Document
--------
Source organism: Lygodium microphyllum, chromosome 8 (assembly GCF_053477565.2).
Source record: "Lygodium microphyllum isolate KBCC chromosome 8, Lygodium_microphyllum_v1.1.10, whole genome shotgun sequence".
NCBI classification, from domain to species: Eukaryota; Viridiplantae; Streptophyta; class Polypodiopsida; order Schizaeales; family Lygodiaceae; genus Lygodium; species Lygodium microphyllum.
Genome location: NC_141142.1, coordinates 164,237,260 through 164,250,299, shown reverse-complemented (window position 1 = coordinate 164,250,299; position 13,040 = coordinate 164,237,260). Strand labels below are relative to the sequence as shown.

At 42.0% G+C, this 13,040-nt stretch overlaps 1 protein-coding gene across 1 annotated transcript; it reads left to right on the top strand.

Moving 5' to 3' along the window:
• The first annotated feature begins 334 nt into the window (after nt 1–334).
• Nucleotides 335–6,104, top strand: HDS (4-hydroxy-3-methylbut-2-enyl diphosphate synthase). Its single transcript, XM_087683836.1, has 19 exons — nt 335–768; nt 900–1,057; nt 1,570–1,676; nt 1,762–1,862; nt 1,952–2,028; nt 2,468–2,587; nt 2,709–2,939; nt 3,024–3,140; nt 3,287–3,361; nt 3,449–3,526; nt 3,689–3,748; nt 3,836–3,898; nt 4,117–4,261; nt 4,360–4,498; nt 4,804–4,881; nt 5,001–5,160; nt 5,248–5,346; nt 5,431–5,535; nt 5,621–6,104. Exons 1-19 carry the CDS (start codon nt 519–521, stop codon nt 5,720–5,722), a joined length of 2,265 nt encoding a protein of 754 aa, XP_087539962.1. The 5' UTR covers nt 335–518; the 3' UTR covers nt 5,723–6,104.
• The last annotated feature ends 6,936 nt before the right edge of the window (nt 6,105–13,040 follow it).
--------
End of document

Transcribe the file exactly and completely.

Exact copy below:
Source organism: Lygodium microphyllum, chromosome 8 (assembly GCF_053477565.2).
Source record: "Lygodium microphyllum isolate KBCC chromosome 8, Lygodium_microphyllum_v1.1.10, whole genome shotgun sequence".
NCBI classification, from domain to species: Eukaryota; Viridiplantae; Streptophyta; class Polypodiopsida; order Schizaeales; family Lygodiaceae; genus Lygodium; species Lygodium microphyllum.
Genome location: NC_141142.1, coordinates 164,237,260 through 164,250,299, shown reverse-complemented (window position 1 = coordinate 164,250,299; position 13,040 = coordinate 164,237,260). Strand labels below are relative to the sequence as shown.

At 42.0% G+C, this 13,040-nt stretch overlaps 1 protein-coding gene across 1 annotated transcript; it reads left to right on the top strand.

Moving 5' to 3' along the window:
• The first annotated feature begins 334 nt into the window (after nt 1–334).
• Nucleotides 335–6,104, top strand: HDS (4-hydroxy-3-methylbut-2-enyl diphosphate synthase). Its single transcript, XM_087683836.1, has 19 exons — nt 335–768; nt 900–1,057; nt 1,570–1,676; nt 1,762–1,862; nt 1,952–2,028; nt 2,468–2,587; nt 2,709–2,939; nt 3,024–3,140; nt 3,287–3,361; nt 3,449–3,526; nt 3,689–3,748; nt 3,836–3,898; nt 4,117–4,261; nt 4,360–4,498; nt 4,804–4,881; nt 5,001–5,160; nt 5,248–5,346; nt 5,431–5,535; nt 5,621–6,104. Exons 1-19 carry the CDS (start codon nt 519–521, stop codon nt 5,720–5,722), a joined length of 2,265 nt encoding a protein of 754 aa, XP_087539962.1. The 5' UTR covers nt 335–518; the 3' UTR covers nt 5,723–6,104.
• The last annotated feature ends 6,936 nt before the right edge of the window (nt 6,105–13,040 follow it).